Fearing hospital bankruptcy, Gov. Wolf offers $450M in loans to financially strapped providers
Gov. Tom Wolf on Friday announced more than $450 million in low-interest loans meant to keep hospitals afloat as they continue to lose revenue amid the coronavirus pandemic.
Hospitals statewide have canceled elective surgeries and nonurgent procedures to free up bed space and limit the spread of covid-19. At the same time, they have shifted medical equipment and other resources to meet the state’s virus needs.
Wolf said that combination of increased costs and decreased revenue has shaken hospitals financially.
“We cannot allow our hospitals to go bankrupt,” he said.
The loan package — the Hospital Emergency Loan Program — will provide immediate funding to hospitals, according to the governor’s office. The funding is from the Pennsylvania Infrastructure Investment Authority (PennVEST) and will be administered by the Department of Community and Economic Development.
Though some may be struggling more than others, hospitals statewide have seen their revenues drop by an average of 40% in the weeks since the statewide shutdown and cancellation of elective and nonurgent procedures, the Hospital Association of Pennsylvania reports.
“We see the same type of impact that hospitals across the state and across the nation see from the reduction of elective services,” said Richard Chesnos, chief financial officer of St. Clair Hospital, a 329-bed facility about 6 miles south of Downtown Pittsburgh that supports 120 physicians and employs about 2,500.
He would like to see the state go a step further and create an emergency response fund to support the continuum of care — including not only hospitals but also other providers such as physicians practices, long-term care facilities and post-acute care centers.
Another big help would be for the state to cancel the next two monthly quality assessments — effectively a fee or tax paid by hospitals to the state. Doing so for the payments due May 1 and June 1 would save St. Clair Hospital more than $3 million, Chesnos said.
As of 4 p.m. Friday, more than 2,000 people were hospitalized with the virus across the state, and nearly 600 were on ventilators, according to Department of Health data.
“Hospitals across Pennsylvania should be focused on saving lives, not worrying about how to make ends meet until federal relief funds arrive months from now,” said state Treasurer Joe Torsella, whose office must approve any investments made by the PennVEST board.
The maximum loan for any one hospital is $10 million, with an interest rate of 0.5%.
St. Clair Hospital, with about $365 million in annual operating income and more than $450 million in net assets, is in “a stronger position than a lot of the hospitals are,” Chesnos said. He’d like to avoid taking on interest payments unless absolutely necessary.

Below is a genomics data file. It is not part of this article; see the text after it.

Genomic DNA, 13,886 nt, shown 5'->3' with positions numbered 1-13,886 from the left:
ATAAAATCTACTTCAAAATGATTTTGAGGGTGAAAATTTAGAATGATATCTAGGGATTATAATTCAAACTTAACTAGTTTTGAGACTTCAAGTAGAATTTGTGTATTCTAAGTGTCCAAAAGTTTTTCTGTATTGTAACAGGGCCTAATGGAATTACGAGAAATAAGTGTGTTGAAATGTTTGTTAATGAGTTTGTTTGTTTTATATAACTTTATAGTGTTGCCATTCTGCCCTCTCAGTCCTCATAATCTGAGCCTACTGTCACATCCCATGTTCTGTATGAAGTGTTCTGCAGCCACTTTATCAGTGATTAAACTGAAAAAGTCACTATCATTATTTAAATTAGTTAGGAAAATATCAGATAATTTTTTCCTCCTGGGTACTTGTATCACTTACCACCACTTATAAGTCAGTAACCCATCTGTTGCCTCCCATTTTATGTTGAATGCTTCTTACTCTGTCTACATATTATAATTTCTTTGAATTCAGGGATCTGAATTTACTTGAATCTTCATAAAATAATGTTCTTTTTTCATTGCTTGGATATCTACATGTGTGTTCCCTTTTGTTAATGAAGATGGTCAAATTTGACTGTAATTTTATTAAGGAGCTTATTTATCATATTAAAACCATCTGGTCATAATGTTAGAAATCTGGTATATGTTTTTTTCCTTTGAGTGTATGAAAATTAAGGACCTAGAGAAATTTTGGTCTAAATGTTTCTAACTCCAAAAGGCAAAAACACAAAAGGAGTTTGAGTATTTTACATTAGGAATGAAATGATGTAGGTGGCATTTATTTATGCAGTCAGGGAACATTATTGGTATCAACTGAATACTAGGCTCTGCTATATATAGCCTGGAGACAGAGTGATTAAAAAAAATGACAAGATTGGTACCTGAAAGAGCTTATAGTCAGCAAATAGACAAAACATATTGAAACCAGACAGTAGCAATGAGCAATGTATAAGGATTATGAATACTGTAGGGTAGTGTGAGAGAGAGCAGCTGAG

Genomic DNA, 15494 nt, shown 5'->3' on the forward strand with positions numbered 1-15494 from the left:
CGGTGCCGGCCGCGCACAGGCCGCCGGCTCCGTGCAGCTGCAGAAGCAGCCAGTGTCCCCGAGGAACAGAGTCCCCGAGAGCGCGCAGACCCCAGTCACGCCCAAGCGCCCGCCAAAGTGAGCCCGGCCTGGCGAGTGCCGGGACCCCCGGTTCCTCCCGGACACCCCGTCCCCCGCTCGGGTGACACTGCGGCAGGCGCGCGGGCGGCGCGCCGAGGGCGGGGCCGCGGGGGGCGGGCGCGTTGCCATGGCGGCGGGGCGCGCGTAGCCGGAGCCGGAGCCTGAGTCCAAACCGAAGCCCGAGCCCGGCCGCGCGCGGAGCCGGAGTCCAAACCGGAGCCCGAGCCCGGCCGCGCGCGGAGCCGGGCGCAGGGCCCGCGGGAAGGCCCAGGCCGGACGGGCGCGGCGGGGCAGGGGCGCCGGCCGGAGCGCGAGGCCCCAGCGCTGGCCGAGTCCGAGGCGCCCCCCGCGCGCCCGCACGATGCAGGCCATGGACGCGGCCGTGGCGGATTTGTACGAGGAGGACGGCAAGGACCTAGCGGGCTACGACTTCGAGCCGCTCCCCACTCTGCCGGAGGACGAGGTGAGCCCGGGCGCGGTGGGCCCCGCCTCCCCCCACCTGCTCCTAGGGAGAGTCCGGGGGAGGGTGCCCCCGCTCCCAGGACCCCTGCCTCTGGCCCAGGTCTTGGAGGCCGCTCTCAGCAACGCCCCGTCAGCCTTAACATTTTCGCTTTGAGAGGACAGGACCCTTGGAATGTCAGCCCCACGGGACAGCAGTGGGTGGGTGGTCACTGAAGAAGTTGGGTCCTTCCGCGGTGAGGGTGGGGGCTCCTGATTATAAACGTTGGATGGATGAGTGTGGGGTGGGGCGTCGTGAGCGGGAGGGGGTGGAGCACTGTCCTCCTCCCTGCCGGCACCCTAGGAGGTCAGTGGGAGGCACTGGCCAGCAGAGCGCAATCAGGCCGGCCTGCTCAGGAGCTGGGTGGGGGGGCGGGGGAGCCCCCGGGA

The state program is meant to provide hospitals relief until federal funding through the Coronavirus Aid, Relief and Economic Security Act (CARES Act) is made available.
”It’s a good start,” said Chesnos, “but there still needs to be additional legislation to help hospitals, both at the state and federal levels.”
Federal funding begins flowing to all hospitals
Separately, officials learned that U.S. hospitals and health care providers will share in $30 billion from the first round disbursed via the CARES Act federal government’s coronavirus relief stimulus package.
A total of $100 billion is earmarked for health care providers in the legislation.
More than 12,600 Pennsylvania health care facilities will receive a total of $1.25 billion via the initial round, according to U.S. Sens. Bob Casey, D-Scranton, and Pat Toomey, R-Lehigh Valley. It was not clear late Friday precisely how much each hospital will get.
“That will ease some of the pain, but there’s so much more to do,” Chesnos said.
Excela officials said they were “disappointed” that the funding formula used for the first round did not follow a proposal of $25,000 per hospital bed, as advocated by the American Hospital Association. They pointed out that the Centers for Medicare Services excluded Medicare Advantage revenue from the formula.
“This will significantly reduce funds received by all Western Pennsylvania hospitals, which has one of the highest percentages of Medicare Advantage enrollees in the United States,” Excela CEO Tom Albanesi said in a statement. “We are hopeful that we can persuade CMS to correct this oversight in the next round of supplemental funding by utilizing a formula that acknowledges areas with heavy Medicare Advantage penetration.”
UPMC spokeswoman Erin Hare said officials still are evaluating the amounts and types of funding that their facilities may be getting or seeking. She expected to have more details by next week.
By Megan Guza and Natasha Lindstrom – Reporters, Tribune Review